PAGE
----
Well! Now you need to get yourself there, get youself stable and settled once your course starts! And first things first, you need to work out accommodation. You've got a few options here, depending on the location of said course. If it's a good 3+ hours away from where you currently live, you may want to start investigating into student accommodation/shared rent options (siblings can be extremely handy in these moments!). A lot of universities/colleges have "On campus" living options that are generally very cheap. They usually come with all your basic living requirements such as hot water, a toilet, bed and personal living space. It could be a unit-like set up (y'know, 5 student rooms with the shared living room and kitchen), or you may wind up sharing a room with someone. Not to discourage you, but try to avoid that. You shit goes missing, suddenly your jeans are theirs, and plates and food are left everywhere for weeks on end. Oh. Also. Please, never be that sort of person.

But please. Don't let that discourage you. Really. It can be cheaper, particularly if you don't feel like driving for 4 hours across the country to get to a one hour lecture.

Sometimes, if you're lucky/a lovely enough person, an elderly couple or some less elderly couple (provided they aren't serial killers - look into that) might be quite happy to let you use their spare room with a boarding fee (generally cheaper than typical $300 a week rent). You get home cooked meals out of this, often super fast internet, and most likely there will be almost no intrusion to your space. The cons to this set up? Most folk who kindly let a stranger sleep in their house for study purposes aren't very fond of house parties/copious drinking/drugs.

Finally. If you have the option to - keep living with your parents. If you can, pitch them even a small amount of money every couple of weeks to help with your own upkeep. Nothing is cheaper than bumming off your family. So long as you 'appear' to be keeping a good GPA and 'studying', you can get away with most shit. They might even let you house sit for the weekend. This generally calls for a house party.

With everything but the 'living with parents' option, have a look at community noticeboards around the area your college is in. Often people will put up notices looking for a room mate to help subsidize their rent, or the elderly couple I mentioned earlier are looking for a youthful energy in the house. Look for the cheapest options, then narrow that selection down by calling the persons who are concerned, get to know them, find out if they're going to shove pineapples up your arse or not in the middle of the night. If they're not, and they genuinely want someone to pay rent and to live comfortably with, you've got yourself a deal.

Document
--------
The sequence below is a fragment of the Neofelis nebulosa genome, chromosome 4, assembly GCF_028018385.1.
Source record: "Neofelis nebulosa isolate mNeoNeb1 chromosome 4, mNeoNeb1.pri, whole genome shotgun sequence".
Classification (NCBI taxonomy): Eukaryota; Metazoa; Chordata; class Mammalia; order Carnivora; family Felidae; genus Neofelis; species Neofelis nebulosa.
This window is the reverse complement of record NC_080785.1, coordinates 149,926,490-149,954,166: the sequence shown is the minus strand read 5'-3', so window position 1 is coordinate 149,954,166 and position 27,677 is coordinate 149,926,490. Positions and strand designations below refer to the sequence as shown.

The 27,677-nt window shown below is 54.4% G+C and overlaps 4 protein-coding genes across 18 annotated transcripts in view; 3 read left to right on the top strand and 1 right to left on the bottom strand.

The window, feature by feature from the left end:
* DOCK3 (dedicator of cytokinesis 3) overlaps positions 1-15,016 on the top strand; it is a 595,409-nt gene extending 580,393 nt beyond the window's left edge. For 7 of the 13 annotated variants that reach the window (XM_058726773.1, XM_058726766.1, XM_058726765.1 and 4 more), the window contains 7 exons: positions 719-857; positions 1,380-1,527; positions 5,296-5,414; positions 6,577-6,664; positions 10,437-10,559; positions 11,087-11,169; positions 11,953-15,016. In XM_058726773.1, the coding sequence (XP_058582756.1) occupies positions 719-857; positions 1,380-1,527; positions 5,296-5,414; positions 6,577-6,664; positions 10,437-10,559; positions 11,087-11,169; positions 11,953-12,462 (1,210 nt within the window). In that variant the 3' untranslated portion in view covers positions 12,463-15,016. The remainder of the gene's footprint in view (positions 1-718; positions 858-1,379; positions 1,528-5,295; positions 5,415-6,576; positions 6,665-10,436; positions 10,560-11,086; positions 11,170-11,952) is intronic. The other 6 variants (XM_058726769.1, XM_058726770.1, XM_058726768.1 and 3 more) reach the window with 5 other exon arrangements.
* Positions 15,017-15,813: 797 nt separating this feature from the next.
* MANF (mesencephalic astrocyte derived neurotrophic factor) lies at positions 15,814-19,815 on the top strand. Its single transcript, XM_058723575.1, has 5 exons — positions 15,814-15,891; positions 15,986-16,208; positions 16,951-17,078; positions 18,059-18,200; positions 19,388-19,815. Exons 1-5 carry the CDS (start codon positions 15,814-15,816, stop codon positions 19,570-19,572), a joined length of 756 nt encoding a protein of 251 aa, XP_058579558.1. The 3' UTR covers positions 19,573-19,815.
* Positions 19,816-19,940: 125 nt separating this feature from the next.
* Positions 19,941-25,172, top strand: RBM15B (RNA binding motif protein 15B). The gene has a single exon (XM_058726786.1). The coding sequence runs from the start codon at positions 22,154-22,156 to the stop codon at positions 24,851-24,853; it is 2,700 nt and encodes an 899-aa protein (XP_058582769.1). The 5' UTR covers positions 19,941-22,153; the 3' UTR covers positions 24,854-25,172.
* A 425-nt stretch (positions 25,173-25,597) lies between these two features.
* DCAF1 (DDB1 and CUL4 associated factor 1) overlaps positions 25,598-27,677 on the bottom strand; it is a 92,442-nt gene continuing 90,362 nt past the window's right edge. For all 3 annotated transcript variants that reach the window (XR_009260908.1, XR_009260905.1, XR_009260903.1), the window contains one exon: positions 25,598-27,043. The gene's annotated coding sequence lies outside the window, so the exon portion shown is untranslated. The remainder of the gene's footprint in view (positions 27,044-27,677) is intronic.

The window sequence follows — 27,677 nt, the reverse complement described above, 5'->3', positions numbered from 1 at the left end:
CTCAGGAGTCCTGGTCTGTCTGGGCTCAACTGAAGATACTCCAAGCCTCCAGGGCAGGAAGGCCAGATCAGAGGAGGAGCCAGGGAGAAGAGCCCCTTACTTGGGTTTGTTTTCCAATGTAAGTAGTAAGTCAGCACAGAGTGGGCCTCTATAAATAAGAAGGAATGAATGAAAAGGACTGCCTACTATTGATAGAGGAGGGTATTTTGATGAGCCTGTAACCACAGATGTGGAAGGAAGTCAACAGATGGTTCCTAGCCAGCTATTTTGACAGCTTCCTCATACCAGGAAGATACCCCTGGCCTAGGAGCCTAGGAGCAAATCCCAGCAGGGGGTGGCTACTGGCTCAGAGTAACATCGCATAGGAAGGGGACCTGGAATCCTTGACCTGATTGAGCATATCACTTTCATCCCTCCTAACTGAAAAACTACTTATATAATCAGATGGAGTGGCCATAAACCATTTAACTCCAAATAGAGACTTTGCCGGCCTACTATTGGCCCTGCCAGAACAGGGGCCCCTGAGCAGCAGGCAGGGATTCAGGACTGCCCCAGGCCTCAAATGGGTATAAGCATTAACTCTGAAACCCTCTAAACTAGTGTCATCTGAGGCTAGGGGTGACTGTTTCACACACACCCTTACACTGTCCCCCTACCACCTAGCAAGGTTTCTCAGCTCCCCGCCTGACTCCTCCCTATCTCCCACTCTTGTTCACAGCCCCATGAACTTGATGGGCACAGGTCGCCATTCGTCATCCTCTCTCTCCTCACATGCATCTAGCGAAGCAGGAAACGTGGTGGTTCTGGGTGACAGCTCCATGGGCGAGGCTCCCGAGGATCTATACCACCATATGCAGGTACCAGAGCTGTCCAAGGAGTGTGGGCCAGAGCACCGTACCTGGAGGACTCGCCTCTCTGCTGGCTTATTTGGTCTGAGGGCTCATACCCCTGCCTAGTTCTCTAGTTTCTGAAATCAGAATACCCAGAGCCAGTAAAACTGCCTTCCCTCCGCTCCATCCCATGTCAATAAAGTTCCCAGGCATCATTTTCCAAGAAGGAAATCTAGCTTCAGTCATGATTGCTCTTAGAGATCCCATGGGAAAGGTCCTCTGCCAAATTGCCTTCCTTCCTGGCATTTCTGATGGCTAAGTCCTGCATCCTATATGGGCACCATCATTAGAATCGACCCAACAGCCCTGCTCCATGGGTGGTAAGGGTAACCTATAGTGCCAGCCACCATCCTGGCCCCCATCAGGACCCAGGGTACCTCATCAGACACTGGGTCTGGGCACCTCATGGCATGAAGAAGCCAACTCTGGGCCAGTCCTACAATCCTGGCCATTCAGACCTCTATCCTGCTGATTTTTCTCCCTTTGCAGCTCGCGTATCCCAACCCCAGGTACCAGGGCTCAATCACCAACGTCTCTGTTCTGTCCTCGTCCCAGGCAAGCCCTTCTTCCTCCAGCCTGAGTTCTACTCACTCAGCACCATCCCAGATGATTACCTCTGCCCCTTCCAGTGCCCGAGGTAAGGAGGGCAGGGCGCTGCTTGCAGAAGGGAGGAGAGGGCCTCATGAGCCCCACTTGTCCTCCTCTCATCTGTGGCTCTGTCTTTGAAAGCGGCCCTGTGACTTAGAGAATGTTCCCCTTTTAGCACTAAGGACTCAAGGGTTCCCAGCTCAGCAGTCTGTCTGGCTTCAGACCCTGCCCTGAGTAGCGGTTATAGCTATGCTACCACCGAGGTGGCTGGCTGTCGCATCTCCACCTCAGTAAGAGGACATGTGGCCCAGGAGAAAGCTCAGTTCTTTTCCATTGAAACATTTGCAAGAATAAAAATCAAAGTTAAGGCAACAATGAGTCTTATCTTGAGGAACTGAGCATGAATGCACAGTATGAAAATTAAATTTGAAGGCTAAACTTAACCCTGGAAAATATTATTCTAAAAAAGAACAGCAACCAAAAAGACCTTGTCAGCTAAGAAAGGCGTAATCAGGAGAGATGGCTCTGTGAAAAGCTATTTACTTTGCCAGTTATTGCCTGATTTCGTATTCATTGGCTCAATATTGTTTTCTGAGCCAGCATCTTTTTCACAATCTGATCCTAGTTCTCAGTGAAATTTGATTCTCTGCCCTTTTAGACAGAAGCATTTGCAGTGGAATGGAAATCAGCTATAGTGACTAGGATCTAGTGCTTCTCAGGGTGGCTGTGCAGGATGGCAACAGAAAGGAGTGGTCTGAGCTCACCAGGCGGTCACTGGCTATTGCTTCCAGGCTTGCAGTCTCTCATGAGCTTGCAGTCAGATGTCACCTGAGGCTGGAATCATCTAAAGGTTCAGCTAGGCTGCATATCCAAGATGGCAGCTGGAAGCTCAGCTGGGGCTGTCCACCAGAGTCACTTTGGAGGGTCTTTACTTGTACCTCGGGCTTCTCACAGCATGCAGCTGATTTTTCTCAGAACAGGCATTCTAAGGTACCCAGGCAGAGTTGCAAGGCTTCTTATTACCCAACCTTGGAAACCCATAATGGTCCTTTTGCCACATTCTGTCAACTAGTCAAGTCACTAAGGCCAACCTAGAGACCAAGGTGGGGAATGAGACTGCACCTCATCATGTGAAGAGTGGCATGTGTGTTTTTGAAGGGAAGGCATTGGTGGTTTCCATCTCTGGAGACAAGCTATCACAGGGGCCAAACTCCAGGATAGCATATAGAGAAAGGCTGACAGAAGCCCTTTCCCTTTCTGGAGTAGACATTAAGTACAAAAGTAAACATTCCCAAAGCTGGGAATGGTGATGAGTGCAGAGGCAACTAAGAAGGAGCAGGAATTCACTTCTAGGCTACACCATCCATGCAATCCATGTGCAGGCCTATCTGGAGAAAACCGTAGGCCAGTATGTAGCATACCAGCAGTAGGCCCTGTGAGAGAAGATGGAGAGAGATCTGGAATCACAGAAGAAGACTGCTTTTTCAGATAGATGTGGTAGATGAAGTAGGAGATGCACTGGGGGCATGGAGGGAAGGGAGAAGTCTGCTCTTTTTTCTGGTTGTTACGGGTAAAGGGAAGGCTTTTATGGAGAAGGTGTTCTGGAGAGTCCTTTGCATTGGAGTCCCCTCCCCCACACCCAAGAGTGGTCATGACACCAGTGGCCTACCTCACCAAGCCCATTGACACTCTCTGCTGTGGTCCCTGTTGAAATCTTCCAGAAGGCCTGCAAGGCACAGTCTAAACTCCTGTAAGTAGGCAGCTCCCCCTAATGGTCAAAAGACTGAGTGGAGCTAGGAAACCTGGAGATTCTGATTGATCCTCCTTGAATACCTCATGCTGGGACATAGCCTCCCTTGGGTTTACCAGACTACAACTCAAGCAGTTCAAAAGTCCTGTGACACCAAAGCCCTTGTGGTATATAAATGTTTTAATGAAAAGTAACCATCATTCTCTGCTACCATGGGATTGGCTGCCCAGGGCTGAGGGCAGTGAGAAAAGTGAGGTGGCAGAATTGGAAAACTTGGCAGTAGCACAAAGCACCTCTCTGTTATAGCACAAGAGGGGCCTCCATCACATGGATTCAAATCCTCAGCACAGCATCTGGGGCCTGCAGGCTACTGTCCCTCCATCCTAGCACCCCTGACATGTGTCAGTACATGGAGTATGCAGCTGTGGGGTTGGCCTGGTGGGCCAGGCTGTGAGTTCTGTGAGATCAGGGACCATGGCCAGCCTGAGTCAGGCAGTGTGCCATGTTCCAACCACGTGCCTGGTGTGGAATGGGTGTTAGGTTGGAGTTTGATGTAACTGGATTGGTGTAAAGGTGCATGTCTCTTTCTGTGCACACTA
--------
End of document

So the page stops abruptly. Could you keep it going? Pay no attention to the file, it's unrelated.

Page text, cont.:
So. Basic living space ideals covered. Next, your biggest concern is going to be keeping up with that rent. This one's pretty simple.

You get a job. Yup. "Oh my god, but I've never had to work a day in my life so far!". Guess what sunshine? They day is eventually going to come where you'll be working behind a counter selling chicken. But again. It's money. You have to start somewhere. And whether you get government payments or not, having a bit of spare spending money is going to make your boring university life a lot happier. Trust me.

Extra little tips:

1. Don't forgo a week's rent for alcohol/drugs/a hooker. That's a bad idea. Seriously. Some places might be lenient about a week or so. But if you skip one week and get away with it, it'll become a habit, and suddenly you're 5+ weeks behind rent, and it's a scary thing, particularly if you have nowhere else to go.

2. If they say no drugs in the tenancy agreement, don't do it. Just not within the property boundaries/indoors. Seriously, that shit can get into the walls, drop into the carpet. And if they find just one reason to bust you on it, they will. If you're gonna go smoke a joint, go for a walk through the park or something.

3. Look for free things, free vouchers. Anything that gives student discounts. If you're bored, taking a huge dump, go to reward-giving survey sites, and do the surveys. It'll give you that little bit of extra internet cash or something. If you're patient, that shit can build up to $100+ so it's often worth it.

Any other tips/protips you want to add, I can pop it in my next blog. I might make a series of helpful hints. Dunno.

:) Until then, Later days!

Welcome to Utterly Ending

Here you'll get some tales and information about life as a fresh university student, and the ridiculous mood swings and hobby partakings you might get up to during the course of your life in third-level education. I've been toying with the idea of a blog/website to cover these issues. And what better way to do that than to begin it early on, when I can go through the experience with you?

A little bit about myself. My name is Endresca, End for short. I'm currently within my first year of (possibly) the most cruisy university course in Australia, studying Applied Media. I am Australian, I am female, and I am struggling with the concept of studying full-time for another three whole years.

Growing up in a combination of country and city has given me an... interesting concept on life. I have no solid beliefs in any religion (though I have respect for those who don't try to shove it down my throat), I'm both a gamer and I play golf. Endresca is my screen name for most of my videogame saves/characters (You might find me wondering around World of Warcraft), also under the title Squixel.

So, lets get this blog rolling. Over the next few weeks I'll be covering the basics of university/college life. Just what you can expect to become a part of, what you can be assured you will turn into, and the options available to you if you find yourself caught in a pickle.